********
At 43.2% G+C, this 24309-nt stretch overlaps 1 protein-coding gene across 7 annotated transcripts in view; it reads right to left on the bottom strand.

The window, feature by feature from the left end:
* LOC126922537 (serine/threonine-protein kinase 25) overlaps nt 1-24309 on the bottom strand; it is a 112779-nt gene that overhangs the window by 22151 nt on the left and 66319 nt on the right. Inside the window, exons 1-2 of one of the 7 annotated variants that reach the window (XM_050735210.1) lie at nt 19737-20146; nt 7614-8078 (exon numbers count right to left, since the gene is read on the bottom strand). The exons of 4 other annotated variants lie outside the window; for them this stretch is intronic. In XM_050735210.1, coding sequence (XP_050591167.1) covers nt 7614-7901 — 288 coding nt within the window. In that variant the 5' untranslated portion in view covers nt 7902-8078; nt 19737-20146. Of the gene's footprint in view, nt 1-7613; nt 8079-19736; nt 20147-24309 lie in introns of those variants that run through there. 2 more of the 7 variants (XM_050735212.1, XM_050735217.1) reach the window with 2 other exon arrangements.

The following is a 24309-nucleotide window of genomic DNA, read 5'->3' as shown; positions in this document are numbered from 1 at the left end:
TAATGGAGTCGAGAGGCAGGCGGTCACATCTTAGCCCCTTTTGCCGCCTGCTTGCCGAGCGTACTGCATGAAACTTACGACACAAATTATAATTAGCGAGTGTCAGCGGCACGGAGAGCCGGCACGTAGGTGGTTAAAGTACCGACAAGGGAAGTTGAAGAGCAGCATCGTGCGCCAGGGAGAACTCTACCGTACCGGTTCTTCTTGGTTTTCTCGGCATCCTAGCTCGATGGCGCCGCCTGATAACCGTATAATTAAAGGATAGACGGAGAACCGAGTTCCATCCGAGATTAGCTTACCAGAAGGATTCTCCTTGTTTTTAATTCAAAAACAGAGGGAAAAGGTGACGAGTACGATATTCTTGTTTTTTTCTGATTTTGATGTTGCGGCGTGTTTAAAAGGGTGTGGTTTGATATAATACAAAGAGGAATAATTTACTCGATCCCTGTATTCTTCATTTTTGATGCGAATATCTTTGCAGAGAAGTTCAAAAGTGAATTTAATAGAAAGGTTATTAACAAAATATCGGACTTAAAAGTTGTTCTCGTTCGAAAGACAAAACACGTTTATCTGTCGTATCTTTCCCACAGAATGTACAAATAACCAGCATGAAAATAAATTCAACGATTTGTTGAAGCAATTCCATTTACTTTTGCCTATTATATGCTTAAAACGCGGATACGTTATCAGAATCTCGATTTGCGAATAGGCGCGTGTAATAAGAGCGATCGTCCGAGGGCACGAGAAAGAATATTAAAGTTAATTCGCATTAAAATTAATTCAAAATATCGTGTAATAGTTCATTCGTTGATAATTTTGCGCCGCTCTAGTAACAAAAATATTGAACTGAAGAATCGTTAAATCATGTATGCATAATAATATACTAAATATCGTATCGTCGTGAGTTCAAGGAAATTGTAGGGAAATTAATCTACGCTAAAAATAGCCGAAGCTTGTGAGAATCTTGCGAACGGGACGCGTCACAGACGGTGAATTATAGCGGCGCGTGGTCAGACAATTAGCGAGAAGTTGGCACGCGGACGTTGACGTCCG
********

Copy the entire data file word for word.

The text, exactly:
At 43.2% G+C, this 24309-nt stretch overlaps 1 protein-coding gene across 7 annotated transcripts in view; it reads right to left on the bottom strand.

The window, feature by feature from the left end:
* LOC126922537 (serine/threonine-protein kinase 25) overlaps nt 1-24309 on the bottom strand; it is a 112779-nt gene that overhangs the window by 22151 nt on the left and 66319 nt on the right. Inside the window, exons 1-2 of one of the 7 annotated variants that reach the window (XM_050735210.1) lie at nt 19737-20146; nt 7614-8078 (exon numbers count right to left, since the gene is read on the bottom strand). The exons of 4 other annotated variants lie outside the window; for them this stretch is intronic. In XM_050735210.1, coding sequence (XP_050591167.1) covers nt 7614-7901 — 288 coding nt within the window. In that variant the 5' untranslated portion in view covers nt 7902-8078; nt 19737-20146. Of the gene's footprint in view, nt 1-7613; nt 8079-19736; nt 20147-24309 lie in introns of those variants that run through there. 2 more of the 7 variants (XM_050735212.1, XM_050735217.1) reach the window with 2 other exon arrangements.

The following is a 24309-nucleotide window of genomic DNA, read 5'->3' as shown; positions in this document are numbered from 1 at the left end:
TAATGGAGTCGAGAGGCAGGCGGTCACATCTTAGCCCCTTTTGCCGCCTGCTTGCCGAGCGTACTGCATGAAACTTACGACACAAATTATAATTAGCGAGTGTCAGCGGCACGGAGAGCCGGCACGTAGGTGGTTAAAGTACCGACAAGGGAAGTTGAAGAGCAGCATCGTGCGCCAGGGAGAACTCTACCGTACCGGTTCTTCTTGGTTTTCTCGGCATCCTAGCTCGATGGCGCCGCCTGATAACCGTATAATTAAAGGATAGACGGAGAACCGAGTTCCATCCGAGATTAGCTTACCAGAAGGATTCTCCTTGTTTTTAATTCAAAAACAGAGGGAAAAGGTGACGAGTACGATATTCTTGTTTTTTTCTGATTTTGATGTTGCGGCGTGTTTAAAAGGGTGTGGTTTGATATAATACAAAGAGGAATAATTTACTCGATCCCTGTATTCTTCATTTTTGATGCGAATATCTTTGCAGAGAAGTTCAAAAGTGAATTTAATAGAAAGGTTATTAACAAAATATCGGACTTAAAAGTTGTTCTCGTTCGAAAGACAAAACACGTTTATCTGTCGTATCTTTCCCACAGAATGTACAAATAACCAGCATGAAAATAAATTCAACGATTTGTTGAAGCAATTCCATTTACTTTTGCCTATTATATGCTTAAAACGCGGATACGTTATCAGAATCTCGATTTGCGAATAGGCGCGTGTAATAAGAGCGATCGTCCGAGGGCACGAGAAAGAATATTAAAGTTAATTCGCATTAAAATTAATTCAAAATATCGTGTAATAGTTCATTCGTTGATAATTTTGCGCCGCTCTAGTAACAAAAATATTGAACTGAAGAATCGTTAAATCATGTATGCATAATAATATACTAAATATCGTATCGTCGTGAGTTCAAGGAAATTGTAGGGAAATTAATCTACGCTAAAAATAGCCGAAGCTTGTGAGAATCTTGCGAACGGGACGCGTCACAGACGGTGAATTATAGCGGCGCGTGGTCAGACAATTAGCGAGAAGTTGGCACGCGGACGTTGACGTCCG